Education Secretary Betsy DeVos admitted President Trump could have set a better example for the nation when he used a vulgarity to describe a journalist during a rally to his supporters.
DeVos, who also spoke to TODAY on Monday to discuss the White House plan to deal with school safety, gave her thoughts about Trump calling NBC’s “Meet the Press” moderator Chuck Todd a “sleeping son of a bitch” over the weekend.
As the cabinet secretary “who’s in charge of what our kids learn, what do you think of that kind of language?” Savannah Guthrie asked DeVos. “Would you wash someone’s mouth out with soap?”
“I would probably use different language myself,” DeVos replied. “I think we all have an opportunity and a responsibility to be examples to our kids.”
“I think we all have an opportunity and a responsibility to be examples to our kids.”Betsy DeVos
She then added, when asked: “That would include the president as well."
Trump made the comments Saturday night during a free-ranging speech he made at a campaign rally for a Republican House candidate in Pennsylvania. The president laid into news networks and also insulted and encouraged booing at several other targets, including Democratic members of congress.
Todd referred to the insult in a social media plug ahead of his Sunday morning news program.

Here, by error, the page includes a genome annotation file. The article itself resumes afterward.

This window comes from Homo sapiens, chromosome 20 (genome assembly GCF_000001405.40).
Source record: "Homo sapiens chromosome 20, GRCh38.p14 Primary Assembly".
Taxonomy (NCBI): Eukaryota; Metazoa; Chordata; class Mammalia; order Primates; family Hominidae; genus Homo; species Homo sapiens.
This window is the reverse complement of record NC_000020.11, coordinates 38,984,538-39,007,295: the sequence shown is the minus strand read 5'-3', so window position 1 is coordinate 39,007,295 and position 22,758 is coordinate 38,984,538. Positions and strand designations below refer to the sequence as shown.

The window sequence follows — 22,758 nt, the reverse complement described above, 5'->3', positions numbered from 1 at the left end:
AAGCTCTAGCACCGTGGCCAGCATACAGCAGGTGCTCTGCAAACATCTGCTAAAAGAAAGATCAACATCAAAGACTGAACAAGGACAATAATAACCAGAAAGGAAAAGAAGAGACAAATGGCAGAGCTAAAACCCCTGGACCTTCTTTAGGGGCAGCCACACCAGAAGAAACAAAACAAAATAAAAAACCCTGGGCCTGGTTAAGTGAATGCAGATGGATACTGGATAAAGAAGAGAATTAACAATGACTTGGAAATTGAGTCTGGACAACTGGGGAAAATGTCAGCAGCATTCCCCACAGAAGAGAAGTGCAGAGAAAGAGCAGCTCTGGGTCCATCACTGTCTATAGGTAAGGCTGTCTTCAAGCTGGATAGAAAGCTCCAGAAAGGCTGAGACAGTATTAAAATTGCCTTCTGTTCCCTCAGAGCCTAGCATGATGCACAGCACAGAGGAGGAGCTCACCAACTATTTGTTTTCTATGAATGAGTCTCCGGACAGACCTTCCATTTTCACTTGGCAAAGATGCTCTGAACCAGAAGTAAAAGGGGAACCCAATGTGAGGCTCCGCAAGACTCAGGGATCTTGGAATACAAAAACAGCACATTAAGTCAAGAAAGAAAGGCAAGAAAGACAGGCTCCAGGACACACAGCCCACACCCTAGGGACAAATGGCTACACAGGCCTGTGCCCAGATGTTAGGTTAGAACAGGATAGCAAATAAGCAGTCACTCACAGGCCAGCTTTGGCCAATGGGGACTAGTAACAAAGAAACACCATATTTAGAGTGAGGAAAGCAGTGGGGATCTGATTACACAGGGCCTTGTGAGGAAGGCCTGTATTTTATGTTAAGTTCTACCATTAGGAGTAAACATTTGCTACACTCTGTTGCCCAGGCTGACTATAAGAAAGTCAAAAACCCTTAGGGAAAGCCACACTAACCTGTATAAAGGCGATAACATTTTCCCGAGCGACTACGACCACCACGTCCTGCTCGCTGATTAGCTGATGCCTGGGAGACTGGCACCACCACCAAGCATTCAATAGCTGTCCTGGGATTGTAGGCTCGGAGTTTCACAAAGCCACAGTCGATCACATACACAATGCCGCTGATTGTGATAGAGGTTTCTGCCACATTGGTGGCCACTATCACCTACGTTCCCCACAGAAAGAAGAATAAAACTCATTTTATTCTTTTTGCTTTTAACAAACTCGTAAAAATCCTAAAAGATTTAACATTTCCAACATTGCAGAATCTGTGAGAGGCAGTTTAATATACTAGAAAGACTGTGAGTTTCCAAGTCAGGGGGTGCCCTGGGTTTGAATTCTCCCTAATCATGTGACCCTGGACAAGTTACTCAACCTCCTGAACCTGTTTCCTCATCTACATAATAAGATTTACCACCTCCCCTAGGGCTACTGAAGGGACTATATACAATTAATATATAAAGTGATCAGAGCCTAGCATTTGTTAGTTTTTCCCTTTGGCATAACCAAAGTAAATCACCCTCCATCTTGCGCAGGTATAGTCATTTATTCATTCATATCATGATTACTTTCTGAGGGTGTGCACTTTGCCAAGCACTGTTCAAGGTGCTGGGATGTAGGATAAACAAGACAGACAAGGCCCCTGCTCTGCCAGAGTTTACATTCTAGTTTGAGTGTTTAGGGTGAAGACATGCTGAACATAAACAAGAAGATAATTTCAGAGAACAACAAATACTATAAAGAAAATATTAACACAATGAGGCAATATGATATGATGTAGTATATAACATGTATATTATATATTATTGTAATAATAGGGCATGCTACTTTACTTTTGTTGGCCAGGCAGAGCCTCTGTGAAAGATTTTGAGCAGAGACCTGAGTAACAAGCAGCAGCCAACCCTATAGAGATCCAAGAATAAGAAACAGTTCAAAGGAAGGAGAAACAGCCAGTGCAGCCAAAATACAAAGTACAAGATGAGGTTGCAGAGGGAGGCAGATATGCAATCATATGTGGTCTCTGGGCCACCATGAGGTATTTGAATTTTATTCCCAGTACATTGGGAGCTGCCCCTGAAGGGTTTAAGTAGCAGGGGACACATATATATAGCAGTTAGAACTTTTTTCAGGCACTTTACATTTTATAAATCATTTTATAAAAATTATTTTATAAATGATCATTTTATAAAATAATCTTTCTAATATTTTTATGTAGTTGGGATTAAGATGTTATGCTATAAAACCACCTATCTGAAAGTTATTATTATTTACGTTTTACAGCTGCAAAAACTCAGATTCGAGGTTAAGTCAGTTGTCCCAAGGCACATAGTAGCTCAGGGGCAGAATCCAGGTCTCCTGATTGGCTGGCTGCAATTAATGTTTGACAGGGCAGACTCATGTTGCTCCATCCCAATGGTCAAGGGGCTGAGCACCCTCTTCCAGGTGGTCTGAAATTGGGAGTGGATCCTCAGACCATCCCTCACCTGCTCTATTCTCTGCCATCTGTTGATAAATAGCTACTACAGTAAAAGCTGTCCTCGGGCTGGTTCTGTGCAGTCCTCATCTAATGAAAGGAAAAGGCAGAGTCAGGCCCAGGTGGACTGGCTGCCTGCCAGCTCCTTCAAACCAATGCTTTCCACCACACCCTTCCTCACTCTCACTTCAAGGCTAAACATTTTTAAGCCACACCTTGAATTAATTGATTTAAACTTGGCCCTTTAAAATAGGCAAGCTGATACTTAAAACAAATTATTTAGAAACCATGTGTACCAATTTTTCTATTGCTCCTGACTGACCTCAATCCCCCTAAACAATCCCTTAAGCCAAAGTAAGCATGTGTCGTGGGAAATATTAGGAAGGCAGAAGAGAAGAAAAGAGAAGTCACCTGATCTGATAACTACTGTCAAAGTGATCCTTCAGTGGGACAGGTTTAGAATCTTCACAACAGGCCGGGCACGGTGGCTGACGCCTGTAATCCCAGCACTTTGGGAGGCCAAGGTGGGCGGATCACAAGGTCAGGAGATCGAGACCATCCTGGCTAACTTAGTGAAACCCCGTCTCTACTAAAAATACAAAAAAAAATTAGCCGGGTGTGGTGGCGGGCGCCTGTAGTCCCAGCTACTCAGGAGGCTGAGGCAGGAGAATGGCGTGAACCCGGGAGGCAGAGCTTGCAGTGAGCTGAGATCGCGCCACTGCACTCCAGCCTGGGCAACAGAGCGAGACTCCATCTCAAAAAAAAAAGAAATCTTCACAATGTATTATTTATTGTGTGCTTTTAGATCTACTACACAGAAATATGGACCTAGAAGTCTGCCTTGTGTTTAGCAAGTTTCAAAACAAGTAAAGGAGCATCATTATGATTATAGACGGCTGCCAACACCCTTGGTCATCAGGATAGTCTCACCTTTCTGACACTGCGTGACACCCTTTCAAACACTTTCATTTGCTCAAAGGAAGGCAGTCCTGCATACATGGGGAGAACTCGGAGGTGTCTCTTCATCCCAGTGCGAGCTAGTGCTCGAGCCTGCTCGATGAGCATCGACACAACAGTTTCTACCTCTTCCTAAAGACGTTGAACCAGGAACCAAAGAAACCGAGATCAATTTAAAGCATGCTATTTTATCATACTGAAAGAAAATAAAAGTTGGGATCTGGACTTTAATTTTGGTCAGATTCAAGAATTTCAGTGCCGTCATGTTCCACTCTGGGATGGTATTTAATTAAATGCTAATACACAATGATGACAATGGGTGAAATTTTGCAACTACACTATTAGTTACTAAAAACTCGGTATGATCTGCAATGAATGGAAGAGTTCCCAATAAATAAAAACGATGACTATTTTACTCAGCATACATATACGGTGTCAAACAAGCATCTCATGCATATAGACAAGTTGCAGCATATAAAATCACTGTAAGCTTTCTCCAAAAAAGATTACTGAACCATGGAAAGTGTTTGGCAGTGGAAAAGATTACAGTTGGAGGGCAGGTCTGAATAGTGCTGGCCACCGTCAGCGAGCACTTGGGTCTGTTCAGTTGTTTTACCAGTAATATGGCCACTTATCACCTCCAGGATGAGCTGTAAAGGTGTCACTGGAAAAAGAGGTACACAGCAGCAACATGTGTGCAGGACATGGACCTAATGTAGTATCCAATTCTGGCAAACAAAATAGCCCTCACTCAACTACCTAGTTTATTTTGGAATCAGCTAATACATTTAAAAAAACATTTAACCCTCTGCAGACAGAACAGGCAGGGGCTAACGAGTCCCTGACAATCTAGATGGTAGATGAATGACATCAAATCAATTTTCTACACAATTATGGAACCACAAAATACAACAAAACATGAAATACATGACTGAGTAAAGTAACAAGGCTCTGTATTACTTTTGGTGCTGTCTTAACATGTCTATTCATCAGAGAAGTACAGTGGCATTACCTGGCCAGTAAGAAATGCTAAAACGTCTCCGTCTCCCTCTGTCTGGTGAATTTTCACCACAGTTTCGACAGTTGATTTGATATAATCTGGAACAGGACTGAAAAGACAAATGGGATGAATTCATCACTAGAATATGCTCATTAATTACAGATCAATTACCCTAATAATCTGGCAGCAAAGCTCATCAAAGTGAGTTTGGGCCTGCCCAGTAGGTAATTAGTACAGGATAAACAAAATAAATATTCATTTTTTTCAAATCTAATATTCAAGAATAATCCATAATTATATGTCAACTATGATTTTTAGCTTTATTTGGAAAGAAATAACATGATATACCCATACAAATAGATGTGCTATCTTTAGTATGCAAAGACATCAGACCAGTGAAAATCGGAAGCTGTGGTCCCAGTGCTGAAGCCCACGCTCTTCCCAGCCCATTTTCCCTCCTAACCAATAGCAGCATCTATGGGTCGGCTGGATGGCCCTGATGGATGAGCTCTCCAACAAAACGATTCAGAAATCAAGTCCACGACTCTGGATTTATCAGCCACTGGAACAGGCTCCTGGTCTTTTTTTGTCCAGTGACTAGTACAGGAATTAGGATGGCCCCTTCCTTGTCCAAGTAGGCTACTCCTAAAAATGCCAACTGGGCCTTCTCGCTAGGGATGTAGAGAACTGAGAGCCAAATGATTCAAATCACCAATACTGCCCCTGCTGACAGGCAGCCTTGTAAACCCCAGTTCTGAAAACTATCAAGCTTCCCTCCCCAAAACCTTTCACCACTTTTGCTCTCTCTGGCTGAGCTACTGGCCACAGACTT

However, former NBC news anchor Tom Brokaw immediately called out the president for his tasteless choice of words, saying, "explain that to your children."
On Monday on TODAY, DeVos also addressed a controversial new plan on gun violence and school safety released in the wake of last month's shooting at a Florida high school.
"Everything is on the table," DeVos said of the White House effort. “The plan is really the first step in a more lengthy process."
A presidential commission will look at gun control along with “a number of other issues,” DeVos said. “We have to get much broader than talking about guns.”
DeVos supports the idea of arming of teachers, but said she doesn’t have a percentage in mind of how many school instructors should be able to carry weapons.
“It should be those who are capable and qualified and only in places where it’s appropriate,” she said, adding she does not think it appropriate to have an armed teacher in every classroom.
“The point is that schools should have this tool,” she said, adding that the issue would be best decided at the local and state levels.